by Gabe Carey
The short answer? Probably.
I’m going to start by saying this: in the past, I’ve been called every variant of “fanboy” in the book. I’ve been a Nintendo fanboy, an Xbox fanboy, a PlayStation fanboy, a PC fanboy — and most recently, I’ve been called out as a “Vita fanboy”, even by some of my co-workers here at the site. So let’s set something straight before I head off into the abyss of controversy that’s sure to follow the publication of this post. I am none of those things. I’m a fanboy of video games, and what some people fail to realize is this: without those who actively pursue the preservation of traditional-styled video games, I highly doubt the PS4 would have passed 9 million in sales last month or that the Xbox One would be the fastest-selling console of all-time. It’s time to start helping out the dedicated handheld console space.
Console and PC gaming advocates — the “hardcore” gamers per se — have given mobile gaming a bad reputation, maybe even unfairly so. I don’t own an iPad, but I also don’t see the problem in playing games on one and I even enjoy playing simple games, like Game Dev Tycoon, on my Windows tablet. Given the nature of the mobile gaming ecosystem, however, is porting a game like BioShock to iOS really justified? Obviously, 2K has some market statistics locked up in their corporate headquarters that I’m unaware of — that we’re all unaware of. The last time I checked, paid apps were on the decline, with a few notable exceptions. Towards the end of last year, the endlessly successful Minecraft was the only top-grossing paid iOS game. Right now, however, they’re all free-to-play. The revenue for these games is generated entirely by in-game purchases, an unpopular business model in the console and PC gaming spaces. iOS consumers don’t mind buying in-game content as long as the base game is free of charge. Console and PC gamers, however, would rather pay a one-time fee for unlimited access to a specific game.
This is the business model that BioShock was developed for, being a console and PC game itself. If it were to go portable, most would imagine it to hit PS Vita, Nvidia Shield, or 3DS, where people still continue to purchase games. BioShock for iOS isn’t going to be hindered by in-game purchases, however. No, according to IGN, it’s going to be priced between $10 -$20. With the constant decline of paid apps on the App Store, is the port going to sell any more than it would on Vita, or is this a waste of time and resources for 2K? I’m assuming it didn’t take much work to port the PC version of the game, with the settings knocked nearly all the way down, to iPhone 5+ and iPad 4 devices, but then again, BioShock would have more exposure on Vita (assuming 3DS isn’t powerful enough to run the game and factoring in that the Nvidia Shield has an even lower install base than Vita).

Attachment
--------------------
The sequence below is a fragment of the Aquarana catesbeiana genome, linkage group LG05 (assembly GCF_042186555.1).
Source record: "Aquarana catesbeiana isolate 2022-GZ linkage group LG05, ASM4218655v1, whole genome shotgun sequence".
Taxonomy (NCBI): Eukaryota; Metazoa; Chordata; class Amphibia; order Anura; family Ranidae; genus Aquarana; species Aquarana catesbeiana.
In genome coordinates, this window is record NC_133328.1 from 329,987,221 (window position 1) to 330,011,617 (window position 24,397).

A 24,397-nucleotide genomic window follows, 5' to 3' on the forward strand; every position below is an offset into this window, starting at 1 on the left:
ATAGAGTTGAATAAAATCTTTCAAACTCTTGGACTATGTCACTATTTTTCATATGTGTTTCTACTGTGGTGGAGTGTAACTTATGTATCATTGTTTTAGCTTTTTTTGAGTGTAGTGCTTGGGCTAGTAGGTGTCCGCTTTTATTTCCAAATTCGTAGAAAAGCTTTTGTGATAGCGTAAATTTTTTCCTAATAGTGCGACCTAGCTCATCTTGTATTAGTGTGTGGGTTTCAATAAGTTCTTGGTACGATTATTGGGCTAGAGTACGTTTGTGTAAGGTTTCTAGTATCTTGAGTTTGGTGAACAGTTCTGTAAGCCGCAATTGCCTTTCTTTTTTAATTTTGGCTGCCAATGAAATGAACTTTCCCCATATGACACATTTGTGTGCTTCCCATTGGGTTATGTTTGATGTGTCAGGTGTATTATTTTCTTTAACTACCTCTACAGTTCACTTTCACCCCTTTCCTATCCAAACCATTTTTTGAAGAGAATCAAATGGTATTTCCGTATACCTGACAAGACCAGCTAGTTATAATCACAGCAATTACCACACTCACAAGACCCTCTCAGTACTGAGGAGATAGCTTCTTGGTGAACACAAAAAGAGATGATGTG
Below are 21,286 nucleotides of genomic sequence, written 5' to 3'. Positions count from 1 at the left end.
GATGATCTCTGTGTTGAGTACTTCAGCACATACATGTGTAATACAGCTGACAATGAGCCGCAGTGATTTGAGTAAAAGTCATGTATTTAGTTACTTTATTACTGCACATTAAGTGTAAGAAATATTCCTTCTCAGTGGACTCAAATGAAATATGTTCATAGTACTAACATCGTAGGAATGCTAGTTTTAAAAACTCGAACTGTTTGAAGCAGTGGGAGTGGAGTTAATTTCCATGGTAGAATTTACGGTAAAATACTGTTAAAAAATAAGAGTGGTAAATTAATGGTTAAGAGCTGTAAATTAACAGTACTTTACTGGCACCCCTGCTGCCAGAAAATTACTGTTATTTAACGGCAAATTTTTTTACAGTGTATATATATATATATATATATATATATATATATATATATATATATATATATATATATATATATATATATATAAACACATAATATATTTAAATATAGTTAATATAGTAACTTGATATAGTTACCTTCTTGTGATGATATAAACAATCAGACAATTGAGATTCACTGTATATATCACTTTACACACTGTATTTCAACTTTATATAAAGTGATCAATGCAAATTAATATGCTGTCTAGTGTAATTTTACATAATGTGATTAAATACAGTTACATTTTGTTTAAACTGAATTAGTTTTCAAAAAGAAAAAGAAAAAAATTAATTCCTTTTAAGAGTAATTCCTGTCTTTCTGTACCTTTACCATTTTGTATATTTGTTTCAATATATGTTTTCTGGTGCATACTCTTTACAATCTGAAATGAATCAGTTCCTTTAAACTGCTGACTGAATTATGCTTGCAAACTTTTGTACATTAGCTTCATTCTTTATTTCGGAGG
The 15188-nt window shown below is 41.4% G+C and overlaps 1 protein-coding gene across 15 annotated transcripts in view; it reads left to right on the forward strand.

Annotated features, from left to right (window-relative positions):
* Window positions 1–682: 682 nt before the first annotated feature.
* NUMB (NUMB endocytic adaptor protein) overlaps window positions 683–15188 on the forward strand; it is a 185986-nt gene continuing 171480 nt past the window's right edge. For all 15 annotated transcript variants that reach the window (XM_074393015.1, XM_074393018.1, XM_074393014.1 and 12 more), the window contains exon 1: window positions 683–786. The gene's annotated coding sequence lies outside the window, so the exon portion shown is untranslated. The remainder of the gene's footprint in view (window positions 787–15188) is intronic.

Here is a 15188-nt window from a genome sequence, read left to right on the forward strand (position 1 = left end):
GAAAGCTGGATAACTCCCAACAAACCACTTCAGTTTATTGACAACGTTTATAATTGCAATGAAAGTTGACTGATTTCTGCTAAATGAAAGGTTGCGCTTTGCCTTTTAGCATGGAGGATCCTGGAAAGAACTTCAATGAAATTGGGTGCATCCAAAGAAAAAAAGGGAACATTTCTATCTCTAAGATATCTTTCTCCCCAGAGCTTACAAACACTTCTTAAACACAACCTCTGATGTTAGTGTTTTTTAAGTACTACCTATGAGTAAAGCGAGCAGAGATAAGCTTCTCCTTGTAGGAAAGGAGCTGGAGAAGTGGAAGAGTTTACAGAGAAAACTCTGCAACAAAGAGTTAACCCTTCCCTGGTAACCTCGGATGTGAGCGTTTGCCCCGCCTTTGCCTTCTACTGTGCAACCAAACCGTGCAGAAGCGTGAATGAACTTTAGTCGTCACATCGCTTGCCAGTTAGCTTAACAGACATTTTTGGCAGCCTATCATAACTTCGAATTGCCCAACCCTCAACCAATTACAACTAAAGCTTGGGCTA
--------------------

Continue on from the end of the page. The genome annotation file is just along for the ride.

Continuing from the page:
There are roughly 7 million PS Vita consoles in the wild and according to Sony at E3 2013, Vita owners on average had purchased more than 10 games. At the time, that would have made Vita the console with the largest attach rate. I believe it. I play a crucial role in several PS Vita Facebook groups in which these communities of gamers will buy nearly anything that comes to their beloved handheld. I can’t say the same for myself, but since BioShock is one of my all-time favorites, I’d be willing to sacrifice 10 to $20 on a direct port of the iPad version. This may even be the plan after releasing the iOS version. Getting BioShock to a number of platforms would allow more people to experience the game and, in turn, fall in love with the franchise just as I did.
All in all, I’m cool with BioShock coming to iOS. I won’t play it, but that’s only because I’m not willing to pay $600+ for a game I’ve already experienced multiple times. But hey, bring it to a platform I already own (Vita) and I’ll buy it again. After asking other community members in the PlayStation Vita-Nation Facebook group, many of them felt the same way, which is evident in the screenshots below.
What do you think? Am I insane for speculating that BioShock won’t actually sell that well on iOS or am I more insane for thinking sales might be more prosperous on Vita? Leave your thoughts in the comments section below.
Image Source: Imgbase.info
Gabe Carey is editor-in-chief at B-TEN.
The Festivus season is jam-packed with games this year.
You can follow him on Twitter @Thats_Bullogna.
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